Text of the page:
Anakana Schofield – Author of Martin John and Malarky

Saturday night in the world, in winter

is an astonishing piece by DM Fraser. The finest piece I’ve read thus far about this city. Not a street name in sight. Yet all the discombobulation inside and outside the window and that walks along with you somedays. And weather, excellent meditation on winter and momentary surrender.

Snow being something you look out at here, in my experience, tho’ now we are beginning to dress for it.

Mr Fraser foxtrotted me away from Bataille. Lovely to be stunned on a Sunday night foray to the stacks. It’s a story I’d like to learn by heart and call up when crossing at the traffic lights.


Film 1965. (Samuel Beckett/Alan Schneider/Buster Keaton)



Hello Kitty flip flops belonging to seventy year old feet.

Stomach scar on pale flesh that was too low to be open heart surgery.

Two female in their late seventies high five each other on recognition in the shower.

Aquafit, an undefeatable nation that once bounced in the shallow end, has morphed to rule the entire pool.

Aquafit: Resting place for house music rejected by aerobics.

No lifejacket if you are more than 90 pounds.

Industrial noise protection ear plugs worn to keep water out of ears while swimming.

What is the definition of swim continuously?

What if you cannot swim continuously?

Are you swimming intermittently?

Can continuous swimming be policed or is it based on an honour breathing system?

The strange thing about flooding is the never ending feeling it will always be back. It may receed, but somehow there’s the promise of return. A reminder of something. I’m here.

I was playing with this image in a futuristic story that I wrote earlier this year called Four Upping. That water would, will continue to rise.

Must get back to it. Stories tend to receed similiarly after flooding the brain or getting beaten back. Yet they tend to call again at odd moments.

This is a story I would like to create on the new Bookriff software.

Astonishing flood footage from Cork, Clare, Galway. Incl. paintings being lifted from gallery @ UCC in frantic bid to save them. Note the attempt to open the main road but basically trying to drown the farmers houses near by. Jesus. Automobiles over folk.



Wind rural. I have Wind urban but it’s currently missing in bluster and will join its windy sister forthwith


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I’ve had to place myself on a strict Bataille diet. I’ve had to limit the Monsieur to un chapitre per journee towards the end of the journee otherwise I spend the entire journee wandering in his words. And there are a couple of other pressing priorities such as feeding the chickens and learning to write Ruby computer code or shoes code (or building v simple graphic apps in Shoes with Ruby language), whichever it is the Puffin and I are learning, thanks to the mighty Sarah Mei and her inspired ideas and instructions.

Our weather channel with literary forecasts continues to grow over at View all 8 forecasts and counting speculation here

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Day two with Georges (Bataille) has proved mighty fruitful. We’ve covered piety, obsession with death, bull fighting, Charles, Robert, Catholicism, split second and steady and lasting obligation, mothers, nerves, odious utterance, transgression… et en plus.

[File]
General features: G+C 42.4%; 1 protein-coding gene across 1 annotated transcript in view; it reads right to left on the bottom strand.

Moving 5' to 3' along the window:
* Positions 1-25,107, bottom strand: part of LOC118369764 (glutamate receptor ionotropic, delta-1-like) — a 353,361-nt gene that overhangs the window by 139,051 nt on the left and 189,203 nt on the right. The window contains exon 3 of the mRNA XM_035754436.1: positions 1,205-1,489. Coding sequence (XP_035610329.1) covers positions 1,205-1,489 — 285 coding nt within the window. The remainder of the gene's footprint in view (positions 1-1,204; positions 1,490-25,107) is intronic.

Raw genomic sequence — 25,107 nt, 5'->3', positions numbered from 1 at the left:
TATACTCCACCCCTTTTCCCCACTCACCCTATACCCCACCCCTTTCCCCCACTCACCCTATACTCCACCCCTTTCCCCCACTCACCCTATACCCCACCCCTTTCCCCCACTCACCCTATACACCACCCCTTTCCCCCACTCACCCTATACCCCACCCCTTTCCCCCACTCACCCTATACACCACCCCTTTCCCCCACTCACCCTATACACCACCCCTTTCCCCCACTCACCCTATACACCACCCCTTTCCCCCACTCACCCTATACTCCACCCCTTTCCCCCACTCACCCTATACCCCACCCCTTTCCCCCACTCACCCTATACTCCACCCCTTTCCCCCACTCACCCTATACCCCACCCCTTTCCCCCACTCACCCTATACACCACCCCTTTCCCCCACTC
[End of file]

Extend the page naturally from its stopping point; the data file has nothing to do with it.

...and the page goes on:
It’s rather like the most sitting down with the most comprehensive menu ever handed to you and finding endless first choices and be able to afford to choose every one of them.


This piece got me brain thumping. In relation to how the Pastoral might be played with …. and juggled or inverted.

Jonathan Raban in NYRB on Dorothea Lange


Pastoral, Empson wrote, was a “puzzling form” and a “queer business” in which highly educated and well-heeled poets from the city idealized the lives of the poorest people in the land. It implied “a beautiful relation between the rich and poor” by making “simple people express strong feelings…in learned and fashionable language.” From 1935 onward, no one would read Spenser’s The Shepheardes Calendar or follow Shakespeare’s complicated double plots without being aware of the class tensions and ambiguities between the cultivated author and his low-born subjects.

The rain continues to slant in the light of the lamp posts day after day. Ceasing for periods of recess of approx 10 mins twice a day. Rivers have burst their banks in three countries to my knowledge at the same time. Vancouver Island around Duncan has floods to their doorknobs, Cork City has no drinking water, the 110 ft Christmas tree collided with the Shannon Bridge, roads in the West are completely impassable (Claremorris very flooded) and the army are out. In Cumbria the situation is equally drastic and other parts of England.

Historically our weather systems are in opposition. If it’s pouring there, not the case here. Somehow all the rain lined up in unison.

For our December forecast here on the West Coast, based on this wet pattern, the suggestion I read today is that when colder weather system moves in it, the likelihood of snow is high with these conditions. Here’s a link to the animated radar from Environment Canada (scroll down). And the more widescreen, tapestry of satellite radar — my preferred view for weather enlightenment. (click play, and speed it up for a remix version!)

Today I tried to find the Map Magazine mentioned earlier: wanted to see that MAP commission described. Library didn’t have it, but shall persist.

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Georges, Georges. Beckett did mention you, but it took me a while to find you. I am having to strictly limited my consumption to L’Abbe C in between vital bouts of hoovering and household chores because I could happily suspend all daily activities including breathing and delight only in this prose.

Mr Bataille has already solved 2 and a half of my problems. This will be a vital acquaintanceship.

I love these chance encounters I have with the shelves @ VPL. I met DM Fraser this way. I only found Mr Bataille today because Angela Carter had disappeared down the back of her shelf (2 copies imagine) and a diligent man was furrowing around out the back trying to locate her, so I ambled up shelf and on the down low shelf an orange book flicked through and some sentences caught my eye and I went from there to his fiction, and to desk and afternoon bliss.

I resent the challenges of access to resources that I want to read, but every time such a challenge presents there are rewards beyond the drag of the initial challenge. It’s a petrol of urgency for the written word.

If i have a thought and I need a book to consider that thought against, I want that book now precisely when I have that thought. Often I may not have the book. It may require a bedraggled cold tramp in the rain (not always successful) to obtain it, but in that tramp there’s something else to trip on. Somehow the lack of instant access (whether it be printed book or online journals) makes the final encounter that much more appreciated or richer. Especially in the matter of journal articles because a hunger has been created by the abstract. There’s also crushing disappointment if it turns out to be a dry table of figures and one paragraph of some bunk that doesn’t live up to the abstract. Today that were not the case! It was blue, it was bound, it was compelling.